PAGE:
I've been swimming most days and I'm getting better at the Total Immersion technique that was popularised by Tim Ferriss. The water here feels safe and has a high rating for cleanliness. Also, there are lots of life guards. There is a reef which also makes you feel safer as you know you can't get swept out beyond that.
I also took a €30 surf lesson for 2 hours which was lots of fun! I managed to sort of stand up a couple of times towards the end and I'll definitely get more lessons before I leave.
I also had a couple of games of volleyball which I really enjoyed! I'm going to go to beach volleyball training when I go back to Edinburgh.
Speaking Spanish in the Canary Islands
Although most people here speak English, I love being able to arrive in a city and speak Spanish with locals. I studied Spanish at school and then at university and looking back, it was an excellent decision. Most people speak Spanish back to me unlike in some tourist places where people insist on replying in English for whatever reason.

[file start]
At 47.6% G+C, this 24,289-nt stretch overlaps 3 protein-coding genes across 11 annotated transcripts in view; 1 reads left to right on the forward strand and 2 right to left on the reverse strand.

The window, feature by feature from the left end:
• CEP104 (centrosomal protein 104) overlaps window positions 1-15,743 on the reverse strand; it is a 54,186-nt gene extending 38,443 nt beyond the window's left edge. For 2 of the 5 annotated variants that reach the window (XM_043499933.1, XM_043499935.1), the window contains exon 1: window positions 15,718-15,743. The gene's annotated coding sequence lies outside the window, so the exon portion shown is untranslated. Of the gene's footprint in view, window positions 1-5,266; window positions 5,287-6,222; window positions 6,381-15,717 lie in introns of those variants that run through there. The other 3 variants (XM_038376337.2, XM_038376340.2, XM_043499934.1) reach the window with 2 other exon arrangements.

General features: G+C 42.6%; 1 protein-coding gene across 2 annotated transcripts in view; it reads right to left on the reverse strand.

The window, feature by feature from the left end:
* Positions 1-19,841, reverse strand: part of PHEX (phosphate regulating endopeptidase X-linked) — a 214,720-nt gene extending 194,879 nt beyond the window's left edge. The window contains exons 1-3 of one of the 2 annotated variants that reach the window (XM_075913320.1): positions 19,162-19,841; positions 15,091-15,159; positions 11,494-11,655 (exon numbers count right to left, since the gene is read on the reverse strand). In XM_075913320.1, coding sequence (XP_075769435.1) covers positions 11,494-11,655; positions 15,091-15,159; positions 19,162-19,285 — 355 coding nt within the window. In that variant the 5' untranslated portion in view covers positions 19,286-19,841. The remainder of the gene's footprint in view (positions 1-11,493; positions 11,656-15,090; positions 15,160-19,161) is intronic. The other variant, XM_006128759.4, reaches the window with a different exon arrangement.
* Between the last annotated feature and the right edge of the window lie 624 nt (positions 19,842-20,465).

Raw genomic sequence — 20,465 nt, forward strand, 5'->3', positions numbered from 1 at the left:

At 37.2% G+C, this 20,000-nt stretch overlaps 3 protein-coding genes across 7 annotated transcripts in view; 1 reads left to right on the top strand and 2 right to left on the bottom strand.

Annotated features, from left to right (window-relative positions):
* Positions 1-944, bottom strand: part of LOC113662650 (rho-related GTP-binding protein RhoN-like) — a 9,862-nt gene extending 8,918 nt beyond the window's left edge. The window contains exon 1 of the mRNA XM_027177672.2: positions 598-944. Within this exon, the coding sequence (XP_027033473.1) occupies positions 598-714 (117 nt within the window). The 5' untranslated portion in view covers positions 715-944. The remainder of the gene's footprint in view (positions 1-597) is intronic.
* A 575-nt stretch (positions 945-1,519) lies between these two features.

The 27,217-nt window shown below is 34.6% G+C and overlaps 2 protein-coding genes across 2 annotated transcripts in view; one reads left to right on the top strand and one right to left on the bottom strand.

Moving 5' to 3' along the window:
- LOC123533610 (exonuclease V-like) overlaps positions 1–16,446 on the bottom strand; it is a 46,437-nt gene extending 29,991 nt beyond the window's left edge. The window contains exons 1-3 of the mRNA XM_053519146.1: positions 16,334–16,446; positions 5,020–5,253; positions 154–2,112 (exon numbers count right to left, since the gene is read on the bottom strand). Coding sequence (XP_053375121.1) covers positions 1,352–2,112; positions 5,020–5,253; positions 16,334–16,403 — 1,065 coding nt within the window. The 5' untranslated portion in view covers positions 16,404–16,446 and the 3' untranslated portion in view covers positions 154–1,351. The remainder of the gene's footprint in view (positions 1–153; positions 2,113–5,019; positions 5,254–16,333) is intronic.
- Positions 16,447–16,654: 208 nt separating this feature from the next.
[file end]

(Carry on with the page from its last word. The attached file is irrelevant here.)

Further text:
It's nice trying out some Canarian Spanish like dropping the 's' in 'graçias'. Also, just like in Latin America, they don't use the 'th' in 'graçias'. I just listen to how the cashiers in the shops speak, and reply back the same way to them and to other people. Everyone always welcomes you in a shop which is a nice touch. I also guessed correctly the best way to ask someone at the beach to look after my things i.e. "puedes mirar mis cosas".